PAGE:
How an audio experiment into blindness twisted into a PS VR horror game.
Hey there! I’m Justin Ng, Managing Director of Gattai Games, a game development studio based out of sunny Singapore. Today we’re excited to announce that Stifled, a game we’ve been working on for the past three years is coming out for PS VR on October 31.
You may have read about the game already when it was revealed at this year’s ChinaJoy, but to give you a quick overview: Stifled is a VR and mic-enabled sound-based stealth thriller. The pitch black world is illuminated by the sounds you make, which allows you to see the path ahead and items you can pick up. But sound also highlights your location to the enemies who lurk in the darkness.
So that’s the premise. But what the origin of the game? For that, you’d have to rewind time to 2013 when Lurking, our student project that would eventually become Stifled, spawned.
That summer, the team and I chanced upon an animation of a blind girl finding her way around the world using sound, with the visuals reflecting the mood she was in, an animation that served as a springboard for us develop a “sound-based” game.
VR was on its way to becoming more mainstream at that time, and we thought since we were developing a sound-based game, why not find a way to integrate the widely available microphone as an input for some kind of immersion? And with those ideas in mind, we started production of Lurking.
The initial idea for Lurking revolved around the use of pitch and volume to explore your surroundings and solve puzzles. Wanting audio to take center stage, we kept our visuals to a simple black and white look, and built a few prototypes testing the mechanic of having boxes in a dark room “light up” when sounds “touched” them. After a few iterations and in a moment of genius, Bryan (Audio Director on both Lurking and Stifled) said: “This is perfect for a horror game.”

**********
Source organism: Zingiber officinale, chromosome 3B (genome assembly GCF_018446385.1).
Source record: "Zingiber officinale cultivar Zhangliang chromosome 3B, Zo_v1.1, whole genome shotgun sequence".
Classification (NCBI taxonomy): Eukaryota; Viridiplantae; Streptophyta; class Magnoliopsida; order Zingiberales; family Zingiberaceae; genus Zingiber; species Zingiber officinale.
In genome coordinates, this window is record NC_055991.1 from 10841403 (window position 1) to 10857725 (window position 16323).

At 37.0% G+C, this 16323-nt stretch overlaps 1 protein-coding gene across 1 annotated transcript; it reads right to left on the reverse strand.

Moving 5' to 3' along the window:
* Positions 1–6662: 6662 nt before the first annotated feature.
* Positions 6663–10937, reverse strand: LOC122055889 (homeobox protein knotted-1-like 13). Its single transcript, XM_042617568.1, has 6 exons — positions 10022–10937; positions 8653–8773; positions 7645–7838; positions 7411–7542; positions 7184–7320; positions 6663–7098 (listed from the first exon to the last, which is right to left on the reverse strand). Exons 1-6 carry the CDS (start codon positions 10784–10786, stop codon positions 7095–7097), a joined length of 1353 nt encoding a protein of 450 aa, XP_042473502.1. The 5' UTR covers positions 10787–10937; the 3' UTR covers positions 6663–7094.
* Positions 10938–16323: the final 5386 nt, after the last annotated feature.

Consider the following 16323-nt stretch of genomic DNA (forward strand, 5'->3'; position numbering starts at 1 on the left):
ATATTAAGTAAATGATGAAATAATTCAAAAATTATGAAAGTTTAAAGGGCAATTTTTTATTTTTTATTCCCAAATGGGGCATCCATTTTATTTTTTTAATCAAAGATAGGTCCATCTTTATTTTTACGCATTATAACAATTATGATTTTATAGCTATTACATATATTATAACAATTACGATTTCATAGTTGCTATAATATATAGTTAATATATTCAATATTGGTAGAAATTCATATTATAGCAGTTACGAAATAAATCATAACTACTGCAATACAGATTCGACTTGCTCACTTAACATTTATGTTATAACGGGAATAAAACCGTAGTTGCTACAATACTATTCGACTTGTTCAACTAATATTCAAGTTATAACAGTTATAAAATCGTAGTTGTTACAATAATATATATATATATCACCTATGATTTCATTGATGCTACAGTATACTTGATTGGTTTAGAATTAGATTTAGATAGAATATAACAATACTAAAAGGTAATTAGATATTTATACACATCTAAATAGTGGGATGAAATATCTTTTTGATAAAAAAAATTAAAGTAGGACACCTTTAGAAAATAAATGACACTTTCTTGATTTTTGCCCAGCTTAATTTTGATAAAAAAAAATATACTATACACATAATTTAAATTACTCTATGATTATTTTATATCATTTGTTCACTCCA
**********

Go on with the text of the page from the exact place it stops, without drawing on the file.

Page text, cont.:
The team agreed.
With the pivot from an innocent audio exploration game to a horror game, we had to rethink our design and features. Sound was no longer just a tool, but also a method that could attract enemies. Enemies could track you through your microphone if you squeal in real life. It’s one thing to control your use of sound in game, it’s another to physically stifle yourself.
We completed and released Lurking in March of 2014 and it went on to do pretty well, bagging a bunch of awards and nominations. We saw potential in the idea and decided to pursue it as a full-fledged game; in the August of 2014, pre-production of Stifled began.
With the microphone input of Lurking proving a success, we wanted to take Stifled to the next level with VR. And that’s exactly what we did when we heard the announcement of PS VR. We reached out to and obtained PS VR development kits from the Sony Interactive Entertainment team in Singapore.
So, three years in and after a lot of learnings and discoveries, we are ready to put Stifled out with the support of SIE. It’s been a long and crazy ride, and we hope you will be there with us at the finish line.
Probably best to try and keep sound to a minimum though, they can hear you…